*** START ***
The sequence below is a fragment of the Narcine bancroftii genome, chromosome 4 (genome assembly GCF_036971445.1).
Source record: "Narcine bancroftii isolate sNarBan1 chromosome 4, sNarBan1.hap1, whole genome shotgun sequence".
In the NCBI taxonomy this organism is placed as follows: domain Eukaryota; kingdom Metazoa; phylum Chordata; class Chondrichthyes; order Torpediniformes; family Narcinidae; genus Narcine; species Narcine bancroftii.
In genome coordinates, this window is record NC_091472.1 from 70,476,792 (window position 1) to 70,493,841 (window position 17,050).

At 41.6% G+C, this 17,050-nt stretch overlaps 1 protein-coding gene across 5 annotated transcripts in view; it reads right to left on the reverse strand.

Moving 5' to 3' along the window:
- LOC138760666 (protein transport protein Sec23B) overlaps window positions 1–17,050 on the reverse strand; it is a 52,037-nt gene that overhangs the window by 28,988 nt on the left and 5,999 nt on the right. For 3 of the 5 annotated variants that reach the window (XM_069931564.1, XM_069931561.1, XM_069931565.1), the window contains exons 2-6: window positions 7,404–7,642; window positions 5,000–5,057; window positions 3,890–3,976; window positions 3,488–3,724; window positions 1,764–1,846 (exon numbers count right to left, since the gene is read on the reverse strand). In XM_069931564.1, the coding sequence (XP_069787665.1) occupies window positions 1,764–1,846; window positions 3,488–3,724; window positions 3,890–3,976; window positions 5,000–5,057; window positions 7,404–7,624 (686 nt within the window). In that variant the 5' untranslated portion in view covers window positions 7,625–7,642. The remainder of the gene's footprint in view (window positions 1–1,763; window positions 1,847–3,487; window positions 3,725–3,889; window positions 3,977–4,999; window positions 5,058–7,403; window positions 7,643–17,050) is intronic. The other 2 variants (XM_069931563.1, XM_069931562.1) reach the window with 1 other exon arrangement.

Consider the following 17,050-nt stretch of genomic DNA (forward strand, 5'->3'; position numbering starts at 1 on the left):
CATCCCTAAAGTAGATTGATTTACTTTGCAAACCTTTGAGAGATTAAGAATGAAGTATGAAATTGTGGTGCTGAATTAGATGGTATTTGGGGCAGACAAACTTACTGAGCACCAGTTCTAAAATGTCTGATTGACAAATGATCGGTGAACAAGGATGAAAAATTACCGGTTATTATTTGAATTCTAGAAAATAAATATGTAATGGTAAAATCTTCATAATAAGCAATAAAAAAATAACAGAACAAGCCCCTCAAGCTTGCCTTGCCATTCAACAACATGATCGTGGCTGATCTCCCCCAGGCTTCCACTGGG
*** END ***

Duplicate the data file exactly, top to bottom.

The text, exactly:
The sequence below is a fragment of the Narcine bancroftii genome, chromosome 4 (genome assembly GCF_036971445.1).
Source record: "Narcine bancroftii isolate sNarBan1 chromosome 4, sNarBan1.hap1, whole genome shotgun sequence".
In the NCBI taxonomy this organism is placed as follows: domain Eukaryota; kingdom Metazoa; phylum Chordata; class Chondrichthyes; order Torpediniformes; family Narcinidae; genus Narcine; species Narcine bancroftii.
In genome coordinates, this window is record NC_091472.1 from 70,476,792 (window position 1) to 70,493,841 (window position 17,050).

At 41.6% G+C, this 17,050-nt stretch overlaps 1 protein-coding gene across 5 annotated transcripts in view; it reads right to left on the reverse strand.

Moving 5' to 3' along the window:
- LOC138760666 (protein transport protein Sec23B) overlaps window positions 1–17,050 on the reverse strand; it is a 52,037-nt gene that overhangs the window by 28,988 nt on the left and 5,999 nt on the right. For 3 of the 5 annotated variants that reach the window (XM_069931564.1, XM_069931561.1, XM_069931565.1), the window contains exons 2-6: window positions 7,404–7,642; window positions 5,000–5,057; window positions 3,890–3,976; window positions 3,488–3,724; window positions 1,764–1,846 (exon numbers count right to left, since the gene is read on the reverse strand). In XM_069931564.1, the coding sequence (XP_069787665.1) occupies window positions 1,764–1,846; window positions 3,488–3,724; window positions 3,890–3,976; window positions 5,000–5,057; window positions 7,404–7,624 (686 nt within the window). In that variant the 5' untranslated portion in view covers window positions 7,625–7,642. The remainder of the gene's footprint in view (window positions 1–1,763; window positions 1,847–3,487; window positions 3,725–3,889; window positions 3,977–4,999; window positions 5,058–7,403; window positions 7,643–17,050) is intronic. The other 2 variants (XM_069931563.1, XM_069931562.1) reach the window with 1 other exon arrangement.

Consider the following 17,050-nt stretch of genomic DNA (forward strand, 5'->3'; position numbering starts at 1 on the left):
CATCCCTAAAGTAGATTGATTTACTTTGCAAACCTTTGAGAGATTAAGAATGAAGTATGAAATTGTGGTGCTGAATTAGATGGTATTTGGGGCAGACAAACTTACTGAGCACCAGTTCTAAAATGTCTGATTGACAAATGATCGGTGAACAAGGATGAAAAATTACCGGTTATTATTTGAATTCTAGAAAATAAATATGTAATGGTAAAATCTTCATAATAAGCAATAAAAAAATAACAGAACAAGCCCCTCAAGCTTGCCTTGCCATTCAACAACATGATCGTGGCTGATCTCCCCCAGGCTTCCACTGGG